My first night on Minneapolis’ Lighthouse–now an old picture and distant memory… I still remember the exhilaration and the view of the city off one edge of the roof and the Mississippi River over the other.
The concrete annex elevator had interesting graffiti. Much of it from the 1980s and 1990s.
These wide spools sit atop the abandoned tracks that lead to the train shed, which was later repurposed into a truck shed.
A different kind of tree fort.
I wonder how polluted that water is.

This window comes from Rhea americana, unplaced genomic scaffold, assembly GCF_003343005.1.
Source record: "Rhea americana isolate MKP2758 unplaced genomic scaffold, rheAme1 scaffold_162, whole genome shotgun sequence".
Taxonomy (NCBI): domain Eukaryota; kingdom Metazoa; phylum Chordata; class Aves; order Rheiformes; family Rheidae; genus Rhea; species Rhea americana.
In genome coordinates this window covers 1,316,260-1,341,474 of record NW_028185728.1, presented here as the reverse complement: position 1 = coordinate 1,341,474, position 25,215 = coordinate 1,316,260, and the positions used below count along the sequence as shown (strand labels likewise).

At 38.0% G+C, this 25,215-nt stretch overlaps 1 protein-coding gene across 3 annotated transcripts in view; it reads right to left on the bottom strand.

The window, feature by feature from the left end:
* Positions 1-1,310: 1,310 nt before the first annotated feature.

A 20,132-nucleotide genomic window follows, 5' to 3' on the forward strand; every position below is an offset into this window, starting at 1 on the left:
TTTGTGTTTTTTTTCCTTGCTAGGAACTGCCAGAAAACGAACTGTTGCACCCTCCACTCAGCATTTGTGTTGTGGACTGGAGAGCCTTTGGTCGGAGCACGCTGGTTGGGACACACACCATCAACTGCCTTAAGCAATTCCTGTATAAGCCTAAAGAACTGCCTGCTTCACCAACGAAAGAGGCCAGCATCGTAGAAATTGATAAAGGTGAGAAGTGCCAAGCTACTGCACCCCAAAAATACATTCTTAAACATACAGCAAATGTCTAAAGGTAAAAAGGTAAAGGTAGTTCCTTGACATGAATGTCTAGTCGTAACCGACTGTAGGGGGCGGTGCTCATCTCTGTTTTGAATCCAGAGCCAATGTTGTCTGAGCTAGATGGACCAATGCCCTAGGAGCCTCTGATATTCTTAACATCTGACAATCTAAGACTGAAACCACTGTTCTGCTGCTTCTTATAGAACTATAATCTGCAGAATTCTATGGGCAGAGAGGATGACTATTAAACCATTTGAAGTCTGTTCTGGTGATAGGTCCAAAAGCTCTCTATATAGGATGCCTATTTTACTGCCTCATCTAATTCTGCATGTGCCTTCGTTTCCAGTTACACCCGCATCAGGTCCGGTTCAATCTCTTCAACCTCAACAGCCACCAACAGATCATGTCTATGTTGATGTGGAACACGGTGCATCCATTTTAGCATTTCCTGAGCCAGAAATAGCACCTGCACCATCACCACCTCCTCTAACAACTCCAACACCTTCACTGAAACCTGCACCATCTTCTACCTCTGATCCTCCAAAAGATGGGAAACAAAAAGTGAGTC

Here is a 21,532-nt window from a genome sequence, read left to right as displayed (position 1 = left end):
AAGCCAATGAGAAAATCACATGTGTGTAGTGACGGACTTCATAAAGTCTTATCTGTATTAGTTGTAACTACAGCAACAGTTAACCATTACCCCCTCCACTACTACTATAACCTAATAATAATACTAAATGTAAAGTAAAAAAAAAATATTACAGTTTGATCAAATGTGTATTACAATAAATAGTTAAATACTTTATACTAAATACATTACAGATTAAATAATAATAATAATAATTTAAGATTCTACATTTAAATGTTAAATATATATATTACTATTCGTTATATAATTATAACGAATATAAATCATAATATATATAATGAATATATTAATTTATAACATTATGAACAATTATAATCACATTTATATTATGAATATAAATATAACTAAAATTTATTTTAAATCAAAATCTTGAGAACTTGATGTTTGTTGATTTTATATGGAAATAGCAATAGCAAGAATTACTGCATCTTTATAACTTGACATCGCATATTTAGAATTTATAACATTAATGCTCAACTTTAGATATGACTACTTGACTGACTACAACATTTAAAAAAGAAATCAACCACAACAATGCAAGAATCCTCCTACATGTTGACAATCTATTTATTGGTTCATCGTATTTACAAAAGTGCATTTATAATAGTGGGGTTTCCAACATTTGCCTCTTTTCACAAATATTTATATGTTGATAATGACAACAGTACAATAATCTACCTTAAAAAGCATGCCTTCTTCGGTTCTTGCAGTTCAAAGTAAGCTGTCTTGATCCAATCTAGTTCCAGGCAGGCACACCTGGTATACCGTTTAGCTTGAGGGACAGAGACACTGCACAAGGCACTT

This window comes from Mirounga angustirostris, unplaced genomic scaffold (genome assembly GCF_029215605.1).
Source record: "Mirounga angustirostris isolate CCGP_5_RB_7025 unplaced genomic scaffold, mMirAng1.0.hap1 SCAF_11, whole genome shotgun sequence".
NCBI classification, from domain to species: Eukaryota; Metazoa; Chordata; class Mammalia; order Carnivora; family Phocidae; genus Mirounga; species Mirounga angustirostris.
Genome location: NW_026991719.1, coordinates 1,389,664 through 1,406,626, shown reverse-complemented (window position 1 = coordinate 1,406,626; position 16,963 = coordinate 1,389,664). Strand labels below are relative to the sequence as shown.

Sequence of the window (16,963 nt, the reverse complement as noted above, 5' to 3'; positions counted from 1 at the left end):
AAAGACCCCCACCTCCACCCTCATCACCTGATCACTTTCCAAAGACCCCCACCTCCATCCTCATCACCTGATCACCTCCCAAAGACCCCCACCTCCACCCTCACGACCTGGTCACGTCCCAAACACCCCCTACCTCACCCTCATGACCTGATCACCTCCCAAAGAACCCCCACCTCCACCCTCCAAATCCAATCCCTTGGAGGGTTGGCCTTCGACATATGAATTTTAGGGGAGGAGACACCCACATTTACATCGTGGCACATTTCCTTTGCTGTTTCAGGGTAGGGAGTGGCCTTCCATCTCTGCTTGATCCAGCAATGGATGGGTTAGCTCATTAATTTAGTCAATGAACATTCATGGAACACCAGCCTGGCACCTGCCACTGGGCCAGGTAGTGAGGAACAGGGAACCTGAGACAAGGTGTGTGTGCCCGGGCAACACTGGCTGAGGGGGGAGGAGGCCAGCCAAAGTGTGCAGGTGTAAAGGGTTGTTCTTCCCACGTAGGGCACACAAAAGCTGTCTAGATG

All that’s left of the lost annex near Saskatchewan Wheat Pool #4 and #5. Arista 100.
The coal extractor swings back and forth, ripping coal from the ground and throwing it on a conveyor belt to be burned a few miles away.
From the boarded-up choir loft above the chapel, minutes after sunrise. Obviously local kids have long had their way with this landmark.
Before developers saw to cut and cut the flour mills inside Pillsbury, they stood at the ready beside various purposeful chutes the traversed the floors of between sorters. These machines were belt-driven by the power of Pillsbury’s Mississippi headraces and turbines, the force of which notoriously shook the building’s foundations themselves. The wheels would change the grade of the flour, or the size of the dust produced from crushing the kernels.